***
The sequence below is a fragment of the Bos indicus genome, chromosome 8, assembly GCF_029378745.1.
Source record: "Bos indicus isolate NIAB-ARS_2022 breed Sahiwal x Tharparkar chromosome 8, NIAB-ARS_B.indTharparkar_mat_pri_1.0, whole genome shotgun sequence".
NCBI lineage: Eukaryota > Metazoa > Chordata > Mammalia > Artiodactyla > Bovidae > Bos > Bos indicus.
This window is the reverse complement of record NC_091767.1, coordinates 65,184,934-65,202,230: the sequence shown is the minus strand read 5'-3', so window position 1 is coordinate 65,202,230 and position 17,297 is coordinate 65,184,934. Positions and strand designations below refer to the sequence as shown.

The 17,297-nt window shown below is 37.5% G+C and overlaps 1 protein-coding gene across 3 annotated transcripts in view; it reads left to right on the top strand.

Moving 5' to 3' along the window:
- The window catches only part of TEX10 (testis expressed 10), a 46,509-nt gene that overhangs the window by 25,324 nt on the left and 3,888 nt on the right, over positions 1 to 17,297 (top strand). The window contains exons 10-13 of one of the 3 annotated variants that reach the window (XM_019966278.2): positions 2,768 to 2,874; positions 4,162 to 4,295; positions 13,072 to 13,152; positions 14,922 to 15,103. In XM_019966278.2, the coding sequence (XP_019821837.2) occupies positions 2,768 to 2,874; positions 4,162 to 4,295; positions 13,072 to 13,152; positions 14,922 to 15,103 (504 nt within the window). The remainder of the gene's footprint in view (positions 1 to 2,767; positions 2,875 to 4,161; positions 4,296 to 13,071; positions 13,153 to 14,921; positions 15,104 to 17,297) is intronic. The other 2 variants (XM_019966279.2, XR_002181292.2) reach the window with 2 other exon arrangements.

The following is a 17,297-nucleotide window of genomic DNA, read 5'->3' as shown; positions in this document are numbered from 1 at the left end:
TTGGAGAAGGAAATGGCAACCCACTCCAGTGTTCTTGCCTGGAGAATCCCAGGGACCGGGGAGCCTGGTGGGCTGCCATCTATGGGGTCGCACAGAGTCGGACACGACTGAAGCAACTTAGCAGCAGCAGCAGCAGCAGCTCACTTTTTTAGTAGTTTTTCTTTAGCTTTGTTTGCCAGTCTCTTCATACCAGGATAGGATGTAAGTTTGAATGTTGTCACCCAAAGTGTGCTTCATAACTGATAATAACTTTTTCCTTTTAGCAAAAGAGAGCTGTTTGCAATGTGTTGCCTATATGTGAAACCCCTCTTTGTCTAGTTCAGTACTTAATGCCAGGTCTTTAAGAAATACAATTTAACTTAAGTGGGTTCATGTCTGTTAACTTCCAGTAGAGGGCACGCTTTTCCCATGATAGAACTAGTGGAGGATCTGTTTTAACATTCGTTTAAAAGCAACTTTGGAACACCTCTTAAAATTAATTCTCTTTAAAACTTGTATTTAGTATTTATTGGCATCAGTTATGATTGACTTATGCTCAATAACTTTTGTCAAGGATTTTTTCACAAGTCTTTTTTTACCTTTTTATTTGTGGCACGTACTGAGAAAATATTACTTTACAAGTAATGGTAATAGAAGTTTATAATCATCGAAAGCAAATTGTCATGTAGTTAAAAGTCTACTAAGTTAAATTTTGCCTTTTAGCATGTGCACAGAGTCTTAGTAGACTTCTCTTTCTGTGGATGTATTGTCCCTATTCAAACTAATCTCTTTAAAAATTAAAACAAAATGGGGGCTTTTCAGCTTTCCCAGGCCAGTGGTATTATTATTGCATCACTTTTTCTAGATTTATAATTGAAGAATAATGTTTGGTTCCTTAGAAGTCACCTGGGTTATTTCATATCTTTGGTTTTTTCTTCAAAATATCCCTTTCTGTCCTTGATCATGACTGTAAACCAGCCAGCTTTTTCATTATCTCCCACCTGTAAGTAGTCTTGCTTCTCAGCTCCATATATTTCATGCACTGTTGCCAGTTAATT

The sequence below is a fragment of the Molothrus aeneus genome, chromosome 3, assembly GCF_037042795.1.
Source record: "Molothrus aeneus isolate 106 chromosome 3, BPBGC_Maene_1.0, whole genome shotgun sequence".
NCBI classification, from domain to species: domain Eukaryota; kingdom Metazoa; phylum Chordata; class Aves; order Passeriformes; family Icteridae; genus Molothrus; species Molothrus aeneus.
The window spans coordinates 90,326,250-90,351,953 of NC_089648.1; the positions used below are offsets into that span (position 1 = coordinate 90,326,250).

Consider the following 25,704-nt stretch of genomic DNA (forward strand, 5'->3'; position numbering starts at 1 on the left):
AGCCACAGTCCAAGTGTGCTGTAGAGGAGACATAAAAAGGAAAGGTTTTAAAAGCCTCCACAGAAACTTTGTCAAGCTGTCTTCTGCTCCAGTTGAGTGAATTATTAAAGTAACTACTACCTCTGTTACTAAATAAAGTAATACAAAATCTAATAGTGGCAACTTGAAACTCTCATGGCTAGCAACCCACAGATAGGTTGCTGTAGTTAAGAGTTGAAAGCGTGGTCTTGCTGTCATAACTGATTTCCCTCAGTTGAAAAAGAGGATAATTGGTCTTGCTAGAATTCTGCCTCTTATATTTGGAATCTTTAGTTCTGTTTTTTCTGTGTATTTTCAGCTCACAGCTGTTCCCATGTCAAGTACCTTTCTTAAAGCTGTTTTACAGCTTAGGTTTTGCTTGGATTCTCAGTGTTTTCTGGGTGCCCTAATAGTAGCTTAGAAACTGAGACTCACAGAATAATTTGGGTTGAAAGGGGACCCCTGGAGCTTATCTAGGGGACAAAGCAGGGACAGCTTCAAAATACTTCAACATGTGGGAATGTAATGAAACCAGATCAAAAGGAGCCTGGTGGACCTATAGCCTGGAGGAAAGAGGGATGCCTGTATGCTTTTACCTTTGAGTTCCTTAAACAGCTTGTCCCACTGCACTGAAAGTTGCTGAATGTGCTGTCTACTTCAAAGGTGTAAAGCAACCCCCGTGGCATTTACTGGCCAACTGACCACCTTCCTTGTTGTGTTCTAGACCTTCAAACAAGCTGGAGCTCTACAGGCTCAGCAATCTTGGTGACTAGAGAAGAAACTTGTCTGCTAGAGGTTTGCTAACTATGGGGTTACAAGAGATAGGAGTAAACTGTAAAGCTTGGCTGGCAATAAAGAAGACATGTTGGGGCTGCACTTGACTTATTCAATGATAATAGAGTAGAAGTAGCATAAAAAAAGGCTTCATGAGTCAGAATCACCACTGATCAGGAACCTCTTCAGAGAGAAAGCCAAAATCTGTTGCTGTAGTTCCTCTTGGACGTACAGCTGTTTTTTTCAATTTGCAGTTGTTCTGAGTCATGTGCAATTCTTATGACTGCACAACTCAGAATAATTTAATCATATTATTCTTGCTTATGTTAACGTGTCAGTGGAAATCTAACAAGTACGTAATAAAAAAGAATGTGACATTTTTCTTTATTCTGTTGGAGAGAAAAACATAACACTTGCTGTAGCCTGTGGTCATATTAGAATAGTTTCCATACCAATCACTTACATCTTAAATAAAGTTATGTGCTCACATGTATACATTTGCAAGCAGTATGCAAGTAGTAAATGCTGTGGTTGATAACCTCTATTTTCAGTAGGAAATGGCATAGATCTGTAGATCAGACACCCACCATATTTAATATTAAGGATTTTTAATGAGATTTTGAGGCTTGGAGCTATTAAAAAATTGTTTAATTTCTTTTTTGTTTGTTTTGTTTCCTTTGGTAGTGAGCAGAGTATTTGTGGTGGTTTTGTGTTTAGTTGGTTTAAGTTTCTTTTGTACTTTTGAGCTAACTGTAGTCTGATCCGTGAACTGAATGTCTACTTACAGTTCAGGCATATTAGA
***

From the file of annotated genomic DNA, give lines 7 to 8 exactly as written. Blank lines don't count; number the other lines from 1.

- The window catches only part of TEX10 (testis expressed 10), a 46,509-nt gene that overhangs the window by 25,324 nt on the left and 3,888 nt on the right, over positions 1 to 17,297 (top strand). The window contains exons 10-13 of one of the 3 annotated variants that reach the window (XM_019966278.2): positions 2,768 to 2,874; positions 4,162 to 4,295; positions 13,072 to 13,152; positions 14,922 to 15,103. In XM_019966278.2, the coding sequence (XP_019821837.2) occupies positions 2,768 to 2,874; positions 4,162 to 4,295; positions 13,072 to 13,152; positions 14,922 to 15,103 (504 nt within the window). The remainder of the gene's footprint in view (positions 1 to 2,767; positions 2,875 to 4,161; positions 4,296 to 13,071; positions 13,153 to 14,921; positions 15,104 to 17,297) is intronic. The other 2 variants (XM_019966279.2, XR_002181292.2) reach the window with 2 other exon arrangements.

The following is a 17,297-nucleotide window of genomic DNA, read 5'->3' as shown; positions in this document are numbered from 1 at the left end: